Among those traveling with Mr. Trump to Florida aboard Air Force One on Friday was the new White House counsel, Pat Cipollone. The counsel’s office anticipates reviewing the report for possible issues related to executive privilege.
With the delivery of the report looming, in Florida, at the president’s Mar-a-Lago resort, Mr. Trump and his top aides stuck to business as usual: meeting with five Caribbean leaders, placing a phone call to Chancellor Angela Merkel of Germany, and, of course, tweeting.
But a sense of anxiety loomed, and Mr. Trump’s Twitter posts added to the confusion on a day in which everyone around Mr. Trump was bracing for the end of the Russia investigation and what it might mean for his presidency. A confusing tweet by Mr. Trump at 1:22 p.m. seemed to roll back sanctions on North Korea, undermining his Treasury secretary, although later in the day, officials tried to clarify that Mr. Trump was talking about sanctions that were under consideration but not yet announced.
Aides were waiting to see what language Mr. Mueller’s team used in the report about the president’s actions before pushing ahead with a more vocal response.
Mr. Trump has said that the report should be made public. But lawmakers are not relying on him.
In a joint statement, the two top Democrats in Congress, Speaker Nancy Pelosi and Senator Chuck Schumer said that “it is imperative for Mr. Barr to make the full report public and provide its underlying documentation and findings to Congress. Attorney General Barr must not give President Trump, his lawyers or his staff any ‘sneak preview’ of Special Counsel Mueller’s findings or evidence, and the White House must not be allowed to interfere in decisions about what parts of those findings or evidence are made public.”
Senator Mark Warner, Democrat of Virginia and ranking member of the Senate Intelligence Committee, echoed that sentiment.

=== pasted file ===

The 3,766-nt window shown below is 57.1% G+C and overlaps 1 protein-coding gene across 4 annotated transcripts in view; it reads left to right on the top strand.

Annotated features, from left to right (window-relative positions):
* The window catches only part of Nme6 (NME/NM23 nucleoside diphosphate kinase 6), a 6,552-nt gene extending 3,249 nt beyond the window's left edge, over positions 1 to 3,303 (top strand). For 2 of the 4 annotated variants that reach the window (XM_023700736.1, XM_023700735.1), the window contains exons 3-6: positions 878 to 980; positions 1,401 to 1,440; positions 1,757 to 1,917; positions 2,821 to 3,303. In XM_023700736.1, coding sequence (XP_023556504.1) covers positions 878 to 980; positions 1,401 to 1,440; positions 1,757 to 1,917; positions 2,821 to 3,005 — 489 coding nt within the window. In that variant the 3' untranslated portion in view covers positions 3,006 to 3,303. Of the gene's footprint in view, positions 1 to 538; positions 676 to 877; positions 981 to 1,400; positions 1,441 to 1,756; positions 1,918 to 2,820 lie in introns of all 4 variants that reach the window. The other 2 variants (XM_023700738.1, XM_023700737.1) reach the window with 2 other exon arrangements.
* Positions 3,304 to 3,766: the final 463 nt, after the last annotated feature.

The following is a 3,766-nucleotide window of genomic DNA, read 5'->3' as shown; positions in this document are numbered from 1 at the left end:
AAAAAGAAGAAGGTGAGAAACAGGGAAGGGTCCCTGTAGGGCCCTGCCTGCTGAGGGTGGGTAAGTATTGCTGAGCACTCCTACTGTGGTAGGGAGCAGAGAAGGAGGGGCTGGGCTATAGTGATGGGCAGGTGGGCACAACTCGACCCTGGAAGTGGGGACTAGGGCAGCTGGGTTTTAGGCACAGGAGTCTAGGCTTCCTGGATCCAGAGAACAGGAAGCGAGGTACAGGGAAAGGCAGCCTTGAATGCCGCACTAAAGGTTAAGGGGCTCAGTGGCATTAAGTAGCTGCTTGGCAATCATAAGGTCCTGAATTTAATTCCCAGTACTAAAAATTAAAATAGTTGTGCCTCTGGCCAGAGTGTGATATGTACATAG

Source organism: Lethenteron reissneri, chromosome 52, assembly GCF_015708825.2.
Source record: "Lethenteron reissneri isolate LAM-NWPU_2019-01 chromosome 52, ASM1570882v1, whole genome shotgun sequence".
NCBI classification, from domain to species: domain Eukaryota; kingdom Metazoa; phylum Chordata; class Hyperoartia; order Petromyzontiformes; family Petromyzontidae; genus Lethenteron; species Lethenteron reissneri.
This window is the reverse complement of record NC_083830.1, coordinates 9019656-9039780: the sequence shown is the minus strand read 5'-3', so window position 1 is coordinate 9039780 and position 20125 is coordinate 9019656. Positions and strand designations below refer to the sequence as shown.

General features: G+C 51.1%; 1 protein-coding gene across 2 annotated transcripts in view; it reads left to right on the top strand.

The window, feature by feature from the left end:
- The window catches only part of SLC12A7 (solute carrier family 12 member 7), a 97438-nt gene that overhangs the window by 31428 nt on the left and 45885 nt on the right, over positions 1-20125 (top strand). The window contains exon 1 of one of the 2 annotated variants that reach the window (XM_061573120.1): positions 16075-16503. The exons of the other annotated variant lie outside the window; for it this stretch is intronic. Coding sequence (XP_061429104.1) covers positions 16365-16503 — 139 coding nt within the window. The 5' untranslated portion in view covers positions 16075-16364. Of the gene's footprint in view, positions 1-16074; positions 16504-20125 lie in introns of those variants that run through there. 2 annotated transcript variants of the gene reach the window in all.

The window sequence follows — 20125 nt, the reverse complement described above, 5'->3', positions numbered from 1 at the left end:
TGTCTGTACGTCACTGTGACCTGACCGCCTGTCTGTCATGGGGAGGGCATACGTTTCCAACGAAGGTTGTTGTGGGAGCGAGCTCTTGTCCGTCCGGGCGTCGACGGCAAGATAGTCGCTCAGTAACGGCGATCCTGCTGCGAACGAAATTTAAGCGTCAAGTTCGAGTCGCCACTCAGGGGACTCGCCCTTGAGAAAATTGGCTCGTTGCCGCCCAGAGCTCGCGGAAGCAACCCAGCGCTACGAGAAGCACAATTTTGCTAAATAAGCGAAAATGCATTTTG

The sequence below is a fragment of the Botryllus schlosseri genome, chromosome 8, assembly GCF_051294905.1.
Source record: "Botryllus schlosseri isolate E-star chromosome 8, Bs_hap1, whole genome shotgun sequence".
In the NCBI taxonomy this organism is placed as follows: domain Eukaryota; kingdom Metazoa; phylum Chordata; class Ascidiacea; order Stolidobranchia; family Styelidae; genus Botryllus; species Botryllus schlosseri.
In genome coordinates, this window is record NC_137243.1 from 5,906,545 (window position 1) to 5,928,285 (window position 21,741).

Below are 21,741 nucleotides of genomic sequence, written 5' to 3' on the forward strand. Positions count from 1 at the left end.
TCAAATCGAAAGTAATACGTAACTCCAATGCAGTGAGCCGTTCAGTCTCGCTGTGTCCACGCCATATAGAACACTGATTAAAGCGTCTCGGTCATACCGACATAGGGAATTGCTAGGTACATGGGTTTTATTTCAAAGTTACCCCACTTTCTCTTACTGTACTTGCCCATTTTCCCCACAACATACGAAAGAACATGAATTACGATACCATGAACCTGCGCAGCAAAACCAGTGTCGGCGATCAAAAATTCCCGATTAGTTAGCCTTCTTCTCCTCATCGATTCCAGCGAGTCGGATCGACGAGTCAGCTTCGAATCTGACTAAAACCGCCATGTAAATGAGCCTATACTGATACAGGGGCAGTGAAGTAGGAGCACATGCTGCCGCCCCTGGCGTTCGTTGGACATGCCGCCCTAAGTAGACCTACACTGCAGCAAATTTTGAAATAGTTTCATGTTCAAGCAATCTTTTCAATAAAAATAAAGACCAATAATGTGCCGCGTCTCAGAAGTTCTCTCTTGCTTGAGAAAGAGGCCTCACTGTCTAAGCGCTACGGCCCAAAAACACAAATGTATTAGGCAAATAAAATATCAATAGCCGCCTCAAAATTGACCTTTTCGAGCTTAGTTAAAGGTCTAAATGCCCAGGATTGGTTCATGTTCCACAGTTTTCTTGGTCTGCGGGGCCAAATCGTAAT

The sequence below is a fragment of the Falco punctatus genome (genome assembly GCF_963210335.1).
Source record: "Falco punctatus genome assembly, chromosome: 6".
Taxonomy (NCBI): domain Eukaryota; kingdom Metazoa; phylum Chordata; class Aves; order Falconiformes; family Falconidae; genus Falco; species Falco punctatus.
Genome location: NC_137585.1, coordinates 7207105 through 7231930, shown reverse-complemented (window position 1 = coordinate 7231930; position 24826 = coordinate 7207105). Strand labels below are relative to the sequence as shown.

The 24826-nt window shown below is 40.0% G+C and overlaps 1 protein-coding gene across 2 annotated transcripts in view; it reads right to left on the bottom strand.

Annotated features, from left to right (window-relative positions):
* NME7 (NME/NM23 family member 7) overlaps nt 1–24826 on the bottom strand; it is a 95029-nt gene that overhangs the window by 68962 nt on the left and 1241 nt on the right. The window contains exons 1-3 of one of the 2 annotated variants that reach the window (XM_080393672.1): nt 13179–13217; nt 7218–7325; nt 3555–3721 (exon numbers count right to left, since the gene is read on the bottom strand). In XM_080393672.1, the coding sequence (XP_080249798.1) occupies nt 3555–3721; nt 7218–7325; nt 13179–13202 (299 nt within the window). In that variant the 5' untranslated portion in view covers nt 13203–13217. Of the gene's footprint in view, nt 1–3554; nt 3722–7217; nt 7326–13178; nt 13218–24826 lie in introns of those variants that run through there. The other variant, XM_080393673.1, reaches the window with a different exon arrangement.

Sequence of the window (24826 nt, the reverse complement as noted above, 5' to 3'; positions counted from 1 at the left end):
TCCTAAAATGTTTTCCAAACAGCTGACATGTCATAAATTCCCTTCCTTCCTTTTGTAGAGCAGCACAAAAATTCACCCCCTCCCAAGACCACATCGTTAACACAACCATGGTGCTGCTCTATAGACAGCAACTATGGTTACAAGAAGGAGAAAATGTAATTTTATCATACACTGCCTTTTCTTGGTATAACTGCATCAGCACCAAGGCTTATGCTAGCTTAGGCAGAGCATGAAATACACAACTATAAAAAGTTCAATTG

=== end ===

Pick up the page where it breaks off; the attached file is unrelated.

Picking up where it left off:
“Congress and the American people deserve to judge the facts for themselves,” Mr. Warner said. “The special counsel’s report must be provided to Congress immediately, and the attorney general should swiftly prepare a declassified version of the report for the public. Nothing short of that will suffice.”
He pointedly added, “Any attempt by the Trump administration to cover up the results of this investigation into Russia’s attack on our democracy would be unacceptable.”
Senator Lindsey Graham, Republican of South Carolina, and chairman of the Senate Judiciary Committee, stopped short of calling for full disclosure.
“I will work with Ranking Member Feinstein and our House Judiciary Committee colleagues to ensure as much transparency as possible, consistent with the law,” he said.
Only a handful of law enforcement officials have seen the report, according to a Justice Department spokeswoman, Kerri Kupec.
Justice Department officials notified the White House about 20 minutes before telling lawmakers, Ms. Kupec said.
A security officer from the special counsel’s office delivered the report to the deputy attorney general, Mr. Rosenstein, on Friday afternoon, and it was handed off to Mr. Barr within minutes.
After top officials looked through the report, Mr. Barr’s chief of staff, Brian Rabbitt, called Emmet T. Flood, a lawyer representing the president in the Russia investigation, just after 4:30 p.m. to let him know that the department had the report.